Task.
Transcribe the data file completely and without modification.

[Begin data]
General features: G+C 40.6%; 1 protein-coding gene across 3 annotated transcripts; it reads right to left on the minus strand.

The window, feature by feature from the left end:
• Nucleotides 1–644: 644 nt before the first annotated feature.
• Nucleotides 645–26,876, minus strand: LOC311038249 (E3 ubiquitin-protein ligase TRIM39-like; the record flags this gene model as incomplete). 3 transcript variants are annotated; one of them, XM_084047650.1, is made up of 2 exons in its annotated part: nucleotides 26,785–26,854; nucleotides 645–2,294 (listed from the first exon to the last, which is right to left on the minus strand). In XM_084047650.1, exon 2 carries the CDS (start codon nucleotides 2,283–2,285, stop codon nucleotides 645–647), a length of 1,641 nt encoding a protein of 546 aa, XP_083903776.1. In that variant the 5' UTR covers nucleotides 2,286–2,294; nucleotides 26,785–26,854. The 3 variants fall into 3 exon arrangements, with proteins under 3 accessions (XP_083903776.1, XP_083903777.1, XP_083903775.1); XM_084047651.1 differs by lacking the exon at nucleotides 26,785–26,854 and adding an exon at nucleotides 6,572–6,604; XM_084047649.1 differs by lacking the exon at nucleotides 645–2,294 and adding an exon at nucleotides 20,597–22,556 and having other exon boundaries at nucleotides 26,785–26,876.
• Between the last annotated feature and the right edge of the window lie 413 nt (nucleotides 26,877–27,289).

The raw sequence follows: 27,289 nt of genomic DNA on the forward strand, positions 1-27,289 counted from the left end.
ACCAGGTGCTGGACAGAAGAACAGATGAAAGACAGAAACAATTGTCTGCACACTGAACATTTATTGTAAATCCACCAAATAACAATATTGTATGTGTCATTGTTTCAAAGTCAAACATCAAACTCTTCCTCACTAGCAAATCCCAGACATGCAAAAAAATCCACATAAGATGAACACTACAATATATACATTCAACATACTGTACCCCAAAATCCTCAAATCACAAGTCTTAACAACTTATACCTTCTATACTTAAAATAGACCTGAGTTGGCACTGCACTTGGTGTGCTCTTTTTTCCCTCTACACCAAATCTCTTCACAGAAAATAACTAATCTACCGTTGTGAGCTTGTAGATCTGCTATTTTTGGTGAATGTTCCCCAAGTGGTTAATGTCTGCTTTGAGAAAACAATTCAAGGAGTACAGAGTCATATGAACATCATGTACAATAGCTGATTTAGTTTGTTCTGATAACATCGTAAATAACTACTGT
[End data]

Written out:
General features: G+C 40.6%; 1 protein-coding gene across 3 annotated transcripts; it reads right to left on the minus strand.

The window, feature by feature from the left end:
• Nucleotides 1–644: 644 nt before the first annotated feature.
• Nucleotides 645–26,876, minus strand: LOC311038249 (E3 ubiquitin-protein ligase TRIM39-like; the record flags this gene model as incomplete). 3 transcript variants are annotated; one of them, XM_084047650.1, is made up of 2 exons in its annotated part: nucleotides 26,785–26,854; nucleotides 645–2,294 (listed from the first exon to the last, which is right to left on the minus strand). In XM_084047650.1, exon 2 carries the CDS (start codon nucleotides 2,283–2,285, stop codon nucleotides 645–647), a length of 1,641 nt encoding a protein of 546 aa, XP_083903776.1. In that variant the 5' UTR covers nucleotides 2,286–2,294; nucleotides 26,785–26,854. The 3 variants fall into 3 exon arrangements, with proteins under 3 accessions (XP_083903776.1, XP_083903777.1, XP_083903775.1); XM_084047651.1 differs by lacking the exon at nucleotides 26,785–26,854 and adding an exon at nucleotides 6,572–6,604; XM_084047649.1 differs by lacking the exon at nucleotides 645–2,294 and adding an exon at nucleotides 20,597–22,556 and having other exon boundaries at nucleotides 26,785–26,876.
• Between the last annotated feature and the right edge of the window lie 413 nt (nucleotides 26,877–27,289).

The raw sequence follows: 27,289 nt of genomic DNA on the forward strand, positions 1-27,289 counted from the left end.
ACCAGGTGCTGGACAGAAGAACAGATGAAAGACAGAAACAATTGTCTGCACACTGAACATTTATTGTAAATCCACCAAATAACAATATTGTATGTGTCATTGTTTCAAAGTCAAACATCAAACTCTTCCTCACTAGCAAATCCCAGACATGCAAAAAAATCCACATAAGATGAACACTACAATATATACATTCAACATACTGTACCCCAAAATCCTCAAATCACAAGTCTTAACAACTTATACCTTCTATACTTAAAATAGACCTGAGTTGGCACTGCACTTGGTGTGCTCTTTTTTCCCTCTACACCAAATCTCTTCACAGAAAATAACTAATCTACCGTTGTGAGCTTGTAGATCTGCTATTTTTGGTGAATGTTCCCCAAGTGGTTAATGTCTGCTTTGAGAAAACAATTCAAGGAGTACAGAGTCATATGAACATCATGTACAATAGCTGATTTAGTTTGTTCTGATAACATCGTAAATAACTACTGT